I do hold that this FWF is „real“ in most meaningfull senses of the word: Its is real as an arrangement of elementary particles, which make up a computer and eventually cause some electrons to emit light (or not); but it is at the same time real as a causal structure (lines of code), causing pixels on a computer screen to flicker in some pattern according to the succession of digits of tau.

And what that entails is that it is possible to construct a „real“ FWF (which is neither deterministic nor random) out of elementary particles obeying the basic laws of motion (which are only deterministic xor random). Which is to say that, contrary to what Hossenfelder states, an FWF is not just an „arbitrary construction“; it does, in fact, „describe reality“. If a tau-computing computer can be real, then so can an FWF.

But I concur that it is hard to see why and how. There is nothing „emergent“ or mystical or non-physical about a (von-Neumann)-computer, computing tau to switch on and off pixels on a screen. In fact, everything about such an arrangement is known down to the minute detail; that is to say down to the finest grained description of the world that we know off. And yet, the causal structures of both stories — the finest grained and the coarser grained — differ from one another. But here (in contrast to dubious and still largely unknown systems, like brains), we have the possibility to look for the mechanism which brings forth the possibility of a non-deterministic but also non-random causal structure from an underlying deterministic xor random structure.

I suspect, however, Hossenfelders opinion about the reality of an FWF is somewhat more fundamentalistic. For an FWF to be „real“ she wants it to be engrained already in the basic laws of physics. This is how I understand her final question in the above citation; i.e. for free will to be possible, it must be possible to „embed such a free will function into the currently known laws of physics“. — Why exactly?

And this sentence also begs the question: Which laws of physics does she pertain to? If it is the basic (quantum mechanical) laws of motion, I beg to differ. Her own idea of a computer, which is able to compute tau, renders it wrong; obviously, a FWF with real causal power is possible without the basic laws of motion leaving room for freedom in her sense. If, OTOH, the talk about the „laws of physics“ on coarser grained features of the world and in particular about the „laws of translation“ which go from a finer grained level of description to a coarser grained level of description, then I am perfectly fine with that statement. But reading the rest of the paper (and her blog), I do think that Mrs. Hossenfelder really believes for freedom to be „real“ (eg. as an FWF governing decision-processes the brain) it must be somehow present already in the most basic level of physics.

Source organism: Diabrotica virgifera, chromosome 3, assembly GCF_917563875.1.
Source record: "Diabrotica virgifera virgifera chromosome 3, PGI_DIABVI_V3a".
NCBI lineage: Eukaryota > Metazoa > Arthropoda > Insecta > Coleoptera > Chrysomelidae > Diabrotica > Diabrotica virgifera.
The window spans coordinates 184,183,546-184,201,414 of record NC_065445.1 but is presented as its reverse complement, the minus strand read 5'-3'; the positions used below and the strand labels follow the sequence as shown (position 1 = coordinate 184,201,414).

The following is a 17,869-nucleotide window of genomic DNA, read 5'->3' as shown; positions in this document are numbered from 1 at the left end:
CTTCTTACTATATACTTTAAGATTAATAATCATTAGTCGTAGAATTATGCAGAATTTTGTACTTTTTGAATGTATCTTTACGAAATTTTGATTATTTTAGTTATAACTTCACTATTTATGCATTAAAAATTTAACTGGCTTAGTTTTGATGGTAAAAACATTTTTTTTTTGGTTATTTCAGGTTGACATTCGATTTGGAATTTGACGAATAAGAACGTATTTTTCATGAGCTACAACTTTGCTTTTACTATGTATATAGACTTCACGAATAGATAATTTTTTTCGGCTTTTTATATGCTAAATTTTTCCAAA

I can perfectly see how she comes to this idea. It is, as mentioned earlier, something along the lines of: (1) There is nothing but elementary particles and the fundamental laws of motion that govern their future/past*; (2) The laws of motion are only deterministic xor random; (3) The notion of „freedom“ pertains to laws of motion that are neither deterministic nor random; (4) Therefore, freedom can not exist.

*I just want to point out, that already this starting idea has met quite some scepticism, i.e. in the vein of Nancy Cartwright who is a „theoretical-law anti-realist“.

In any case, this reasoning holds only if all causes in the world could be reduced to singular quantum events and -motions. Which is not the case. Some causes require a coarse grained description over ensembles of particles to be understood/described. Like for instance, the light emission pattern of electrons located at some semiconductor-structures we call „pixels“ of the above mentioned computer screen. To understand/explain, why a particular pixel on the screen is switched on or off at a given point in time, requires to reconstruct the knowledge of the causal structure of the lines of code wich calculates tau.


In Mrs. Hossenfelders formulation of the problem of free will it matters if coarse grained descriptions of the world can righteously be seen as „real“ causes. There is actually an answer to this question: If coarse grained descriptions of the world could not be counted as real causes, then there would be nothing to argue about in the first place. The whole problem of „free will“ would be non-existent, because the talk of „brains“, „will“, „agency“ and so forth pertains to the causal power of exactly coarse grained descriptions of the world; actually, any notion of a „sub-system“ already entails some coarse graining. And without these descriptions one would, in fact, be unable to formulate the problem at all. So, yes, if we want to debate free will, then we must concede the possibility of coarse grained descriptions of the world to bear causal power in the first place.